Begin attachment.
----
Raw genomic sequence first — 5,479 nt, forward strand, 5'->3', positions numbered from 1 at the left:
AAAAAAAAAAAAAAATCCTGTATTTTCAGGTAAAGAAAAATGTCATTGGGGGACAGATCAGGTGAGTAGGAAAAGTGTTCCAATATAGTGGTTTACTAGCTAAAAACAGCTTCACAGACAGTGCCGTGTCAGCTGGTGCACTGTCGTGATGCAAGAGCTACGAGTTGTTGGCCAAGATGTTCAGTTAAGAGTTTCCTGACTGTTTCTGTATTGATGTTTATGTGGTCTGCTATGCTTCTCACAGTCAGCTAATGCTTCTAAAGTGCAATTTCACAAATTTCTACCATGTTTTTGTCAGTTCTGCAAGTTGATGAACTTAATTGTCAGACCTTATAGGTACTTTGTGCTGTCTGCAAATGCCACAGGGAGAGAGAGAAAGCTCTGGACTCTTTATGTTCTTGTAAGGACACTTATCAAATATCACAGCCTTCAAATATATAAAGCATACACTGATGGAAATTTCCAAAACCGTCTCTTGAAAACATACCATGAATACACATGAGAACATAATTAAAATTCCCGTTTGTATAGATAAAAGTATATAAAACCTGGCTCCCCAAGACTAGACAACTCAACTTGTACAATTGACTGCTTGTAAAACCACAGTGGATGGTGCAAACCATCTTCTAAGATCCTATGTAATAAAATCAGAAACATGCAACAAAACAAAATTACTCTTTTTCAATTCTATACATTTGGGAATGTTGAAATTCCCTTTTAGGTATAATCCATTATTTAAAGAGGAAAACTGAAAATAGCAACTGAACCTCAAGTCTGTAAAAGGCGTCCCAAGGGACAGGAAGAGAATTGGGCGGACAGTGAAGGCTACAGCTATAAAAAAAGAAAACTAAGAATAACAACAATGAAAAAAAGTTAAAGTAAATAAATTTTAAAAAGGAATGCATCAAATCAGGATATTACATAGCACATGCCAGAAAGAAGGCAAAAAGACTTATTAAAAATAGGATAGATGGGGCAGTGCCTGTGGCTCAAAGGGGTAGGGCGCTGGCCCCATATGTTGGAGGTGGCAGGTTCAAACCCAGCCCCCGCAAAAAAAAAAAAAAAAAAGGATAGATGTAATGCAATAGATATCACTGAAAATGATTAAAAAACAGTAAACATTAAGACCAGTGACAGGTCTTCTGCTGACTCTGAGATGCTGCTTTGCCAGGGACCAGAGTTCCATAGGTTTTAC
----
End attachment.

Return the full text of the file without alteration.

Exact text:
Raw genomic sequence first — 5,479 nt, forward strand, 5'->3', positions numbered from 1 at the left:
AAAAAAAAAAAAAAATCCTGTATTTTCAGGTAAAGAAAAATGTCATTGGGGGACAGATCAGGTGAGTAGGAAAAGTGTTCCAATATAGTGGTTTACTAGCTAAAAACAGCTTCACAGACAGTGCCGTGTCAGCTGGTGCACTGTCGTGATGCAAGAGCTACGAGTTGTTGGCCAAGATGTTCAGTTAAGAGTTTCCTGACTGTTTCTGTATTGATGTTTATGTGGTCTGCTATGCTTCTCACAGTCAGCTAATGCTTCTAAAGTGCAATTTCACAAATTTCTACCATGTTTTTGTCAGTTCTGCAAGTTGATGAACTTAATTGTCAGACCTTATAGGTACTTTGTGCTGTCTGCAAATGCCACAGGGAGAGAGAGAAAGCTCTGGACTCTTTATGTTCTTGTAAGGACACTTATCAAATATCACAGCCTTCAAATATATAAAGCATACACTGATGGAAATTTCCAAAACCGTCTCTTGAAAACATACCATGAATACACATGAGAACATAATTAAAATTCCCGTTTGTATAGATAAAAGTATATAAAACCTGGCTCCCCAAGACTAGACAACTCAACTTGTACAATTGACTGCTTGTAAAACCACAGTGGATGGTGCAAACCATCTTCTAAGATCCTATGTAATAAAATCAGAAACATGCAACAAAACAAAATTACTCTTTTTCAATTCTATACATTTGGGAATGTTGAAATTCCCTTTTAGGTATAATCCATTATTTAAAGAGGAAAACTGAAAATAGCAACTGAACCTCAAGTCTGTAAAAGGCGTCCCAAGGGACAGGAAGAGAATTGGGCGGACAGTGAAGGCTACAGCTATAAAAAAAGAAAACTAAGAATAACAACAATGAAAAAAAGTTAAAGTAAATAAATTTTAAAAAGGAATGCATCAAATCAGGATATTACATAGCACATGCCAGAAAGAAGGCAAAAAGACTTATTAAAAATAGGATAGATGGGGCAGTGCCTGTGGCTCAAAGGGGTAGGGCGCTGGCCCCATATGTTGGAGGTGGCAGGTTCAAACCCAGCCCCCGCAAAAAAAAAAAAAAAAAAGGATAGATGTAATGCAATAGATATCACTGAAAATGATTAAAAAACAGTAAACATTAAGACCAGTGACAGGTCTTCTGCTGACTCTGAGATGCTGCTTTGCCAGGGACCAGAGTTCCATAGGTTTTAC